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The Midlife Question: Who Am I?

When you define your identity vertically, you will be able to stand even when the things around you are passing away.
By Paul David Tripp


Justin was about four years old when he came to me, a bright little boy with a world of questions. We sat down on the edge of the couch together, and he shared with me his dream for his future, "When I grow up, Daddy, I want to be a lion," he said. Well, who wouldn't, I thought, with all that "king of the jungle" stuff we hear so much about? His mother had been reading him a book about the animals of Africa, and he was enthralled. He was in that time of life when you come across a book that you want read to you over and over again. After at least five hundred readings, he was completely settled on what he wanted to do with his future. He wanted to be a lion.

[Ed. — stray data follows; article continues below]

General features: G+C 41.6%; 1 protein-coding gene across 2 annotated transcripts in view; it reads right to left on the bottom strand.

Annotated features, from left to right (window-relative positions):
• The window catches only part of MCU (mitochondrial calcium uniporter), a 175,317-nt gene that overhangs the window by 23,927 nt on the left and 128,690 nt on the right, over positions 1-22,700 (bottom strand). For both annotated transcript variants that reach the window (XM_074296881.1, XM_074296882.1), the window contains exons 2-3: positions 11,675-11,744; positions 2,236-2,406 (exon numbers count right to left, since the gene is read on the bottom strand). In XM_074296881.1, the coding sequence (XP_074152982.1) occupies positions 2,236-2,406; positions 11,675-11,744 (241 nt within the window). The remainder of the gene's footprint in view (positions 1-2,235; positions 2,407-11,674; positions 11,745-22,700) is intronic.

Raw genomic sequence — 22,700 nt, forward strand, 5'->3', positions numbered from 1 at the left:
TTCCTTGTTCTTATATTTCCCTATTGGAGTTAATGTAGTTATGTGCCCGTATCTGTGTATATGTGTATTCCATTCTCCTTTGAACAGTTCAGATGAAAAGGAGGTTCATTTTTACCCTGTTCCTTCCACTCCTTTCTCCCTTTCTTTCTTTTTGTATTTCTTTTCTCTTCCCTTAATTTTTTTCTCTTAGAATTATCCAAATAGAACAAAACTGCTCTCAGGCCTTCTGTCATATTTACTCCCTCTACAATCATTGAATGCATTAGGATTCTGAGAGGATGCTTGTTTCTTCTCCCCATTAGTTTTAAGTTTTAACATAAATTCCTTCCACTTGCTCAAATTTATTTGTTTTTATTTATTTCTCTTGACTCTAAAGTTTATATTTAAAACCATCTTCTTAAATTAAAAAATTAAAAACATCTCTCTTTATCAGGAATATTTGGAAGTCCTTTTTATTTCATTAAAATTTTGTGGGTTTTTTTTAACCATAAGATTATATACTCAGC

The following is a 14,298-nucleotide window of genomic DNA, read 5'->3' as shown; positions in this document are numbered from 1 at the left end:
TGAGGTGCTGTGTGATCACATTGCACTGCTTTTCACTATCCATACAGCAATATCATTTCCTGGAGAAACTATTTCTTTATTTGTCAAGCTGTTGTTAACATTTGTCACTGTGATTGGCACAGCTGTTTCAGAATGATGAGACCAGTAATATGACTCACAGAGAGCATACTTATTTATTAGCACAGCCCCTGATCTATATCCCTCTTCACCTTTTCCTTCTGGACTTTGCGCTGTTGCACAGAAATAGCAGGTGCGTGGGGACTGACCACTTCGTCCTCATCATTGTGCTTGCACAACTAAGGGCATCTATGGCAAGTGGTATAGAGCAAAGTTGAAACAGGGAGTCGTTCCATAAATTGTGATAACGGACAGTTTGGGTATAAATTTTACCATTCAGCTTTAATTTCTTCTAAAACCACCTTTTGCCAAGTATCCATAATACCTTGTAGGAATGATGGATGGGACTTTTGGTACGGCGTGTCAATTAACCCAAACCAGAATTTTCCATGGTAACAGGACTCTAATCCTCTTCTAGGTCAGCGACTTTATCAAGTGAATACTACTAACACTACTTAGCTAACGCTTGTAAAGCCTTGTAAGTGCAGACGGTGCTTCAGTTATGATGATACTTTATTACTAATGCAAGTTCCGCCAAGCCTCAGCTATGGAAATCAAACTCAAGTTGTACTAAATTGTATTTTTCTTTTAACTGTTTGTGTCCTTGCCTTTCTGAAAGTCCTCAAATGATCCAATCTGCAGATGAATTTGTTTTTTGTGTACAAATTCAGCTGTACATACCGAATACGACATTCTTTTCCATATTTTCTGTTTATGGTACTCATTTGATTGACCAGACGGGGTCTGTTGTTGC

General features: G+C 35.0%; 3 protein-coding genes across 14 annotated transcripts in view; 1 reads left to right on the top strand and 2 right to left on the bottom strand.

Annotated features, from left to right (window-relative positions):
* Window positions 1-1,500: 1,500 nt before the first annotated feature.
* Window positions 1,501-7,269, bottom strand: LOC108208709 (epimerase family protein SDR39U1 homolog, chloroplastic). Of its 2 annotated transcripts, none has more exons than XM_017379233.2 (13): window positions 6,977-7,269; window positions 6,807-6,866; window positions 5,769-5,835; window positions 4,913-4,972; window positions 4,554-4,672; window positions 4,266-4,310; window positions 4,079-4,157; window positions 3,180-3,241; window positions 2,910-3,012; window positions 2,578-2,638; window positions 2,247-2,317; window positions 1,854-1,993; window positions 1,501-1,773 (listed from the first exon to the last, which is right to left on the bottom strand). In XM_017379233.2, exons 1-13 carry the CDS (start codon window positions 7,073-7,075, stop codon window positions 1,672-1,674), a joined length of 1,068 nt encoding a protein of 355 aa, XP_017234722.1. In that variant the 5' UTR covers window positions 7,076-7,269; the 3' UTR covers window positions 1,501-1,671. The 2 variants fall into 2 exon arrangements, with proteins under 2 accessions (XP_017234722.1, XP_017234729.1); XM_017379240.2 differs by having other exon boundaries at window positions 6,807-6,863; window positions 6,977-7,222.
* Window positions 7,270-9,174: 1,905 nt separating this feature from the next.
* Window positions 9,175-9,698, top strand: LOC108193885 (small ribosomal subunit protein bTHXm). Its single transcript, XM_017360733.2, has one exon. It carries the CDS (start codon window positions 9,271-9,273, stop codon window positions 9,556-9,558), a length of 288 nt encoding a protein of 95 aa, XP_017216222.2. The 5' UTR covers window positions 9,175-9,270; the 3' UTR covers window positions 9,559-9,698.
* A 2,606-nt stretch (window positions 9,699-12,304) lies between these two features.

After he shared why he had chosen this future at the top of the feline world, I launched into a little lesson on biblical anthropology. He sat wide-eyed and attentive as I laboriously attempted to help him understand the doctrine of creation and its specific implications for the identity of human beings. He seemed interested as I did everything I could to distinguish animals from people. As I droned on, I noticed that he was getting fidgety and was no longer looking at me with rapt attention, but I thought he was still taking it all in. I wrapped up my identity-of-human-beings monologue and asked him if he understood what his daddy was trying to say. He looked up at me quite confidently and said, "Yes, I do, Daddy. When I grow up, I am going to be a giraffe!" I ended my failed attempt at early childhood theological education, gave him a big hug, and off he ran.